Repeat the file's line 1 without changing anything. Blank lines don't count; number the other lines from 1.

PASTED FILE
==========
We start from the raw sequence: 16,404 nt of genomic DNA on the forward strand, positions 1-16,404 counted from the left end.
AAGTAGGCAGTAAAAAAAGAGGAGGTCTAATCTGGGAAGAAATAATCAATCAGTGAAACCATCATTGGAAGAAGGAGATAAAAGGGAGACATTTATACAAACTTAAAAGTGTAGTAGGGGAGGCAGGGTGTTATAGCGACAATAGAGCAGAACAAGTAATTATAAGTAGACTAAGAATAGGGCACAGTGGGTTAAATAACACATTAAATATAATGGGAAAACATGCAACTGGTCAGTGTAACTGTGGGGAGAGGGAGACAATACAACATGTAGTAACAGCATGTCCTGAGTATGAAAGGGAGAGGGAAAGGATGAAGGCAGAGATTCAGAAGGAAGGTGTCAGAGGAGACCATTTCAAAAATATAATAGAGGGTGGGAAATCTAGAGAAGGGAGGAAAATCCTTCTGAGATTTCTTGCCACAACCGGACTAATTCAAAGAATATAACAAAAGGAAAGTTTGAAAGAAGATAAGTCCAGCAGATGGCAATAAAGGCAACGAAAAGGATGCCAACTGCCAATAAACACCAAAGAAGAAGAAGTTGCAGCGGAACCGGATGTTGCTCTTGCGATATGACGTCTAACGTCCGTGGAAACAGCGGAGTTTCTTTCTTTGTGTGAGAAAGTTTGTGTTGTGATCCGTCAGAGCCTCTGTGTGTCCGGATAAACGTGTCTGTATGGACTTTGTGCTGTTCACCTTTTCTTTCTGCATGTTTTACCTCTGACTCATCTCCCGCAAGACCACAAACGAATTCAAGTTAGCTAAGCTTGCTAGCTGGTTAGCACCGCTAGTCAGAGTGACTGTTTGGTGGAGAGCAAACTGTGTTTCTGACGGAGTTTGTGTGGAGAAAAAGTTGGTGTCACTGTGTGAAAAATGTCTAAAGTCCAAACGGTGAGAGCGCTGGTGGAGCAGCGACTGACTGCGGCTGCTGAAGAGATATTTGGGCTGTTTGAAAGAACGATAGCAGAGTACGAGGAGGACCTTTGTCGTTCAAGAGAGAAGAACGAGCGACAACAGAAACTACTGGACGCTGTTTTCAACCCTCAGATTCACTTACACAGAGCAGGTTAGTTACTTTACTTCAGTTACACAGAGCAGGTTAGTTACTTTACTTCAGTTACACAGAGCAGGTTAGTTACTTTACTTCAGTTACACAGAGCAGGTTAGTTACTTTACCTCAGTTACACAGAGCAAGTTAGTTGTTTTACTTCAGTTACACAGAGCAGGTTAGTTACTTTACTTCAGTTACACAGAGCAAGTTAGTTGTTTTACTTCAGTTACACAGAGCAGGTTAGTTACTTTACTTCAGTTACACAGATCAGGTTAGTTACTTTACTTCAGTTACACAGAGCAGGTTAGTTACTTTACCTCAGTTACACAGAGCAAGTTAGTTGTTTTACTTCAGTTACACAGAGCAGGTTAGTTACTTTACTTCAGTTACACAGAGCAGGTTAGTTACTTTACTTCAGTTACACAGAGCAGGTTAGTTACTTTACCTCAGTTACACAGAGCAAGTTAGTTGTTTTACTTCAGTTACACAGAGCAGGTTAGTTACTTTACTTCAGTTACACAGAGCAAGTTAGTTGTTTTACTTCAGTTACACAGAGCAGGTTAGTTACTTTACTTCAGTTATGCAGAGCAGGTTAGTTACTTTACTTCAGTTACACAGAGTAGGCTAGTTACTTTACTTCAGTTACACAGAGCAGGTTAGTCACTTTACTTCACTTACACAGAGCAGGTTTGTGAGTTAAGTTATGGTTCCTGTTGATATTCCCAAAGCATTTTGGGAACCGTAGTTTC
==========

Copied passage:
We start from the raw sequence: 16,404 nt of genomic DNA on the forward strand, positions 1-16,404 counted from the left end.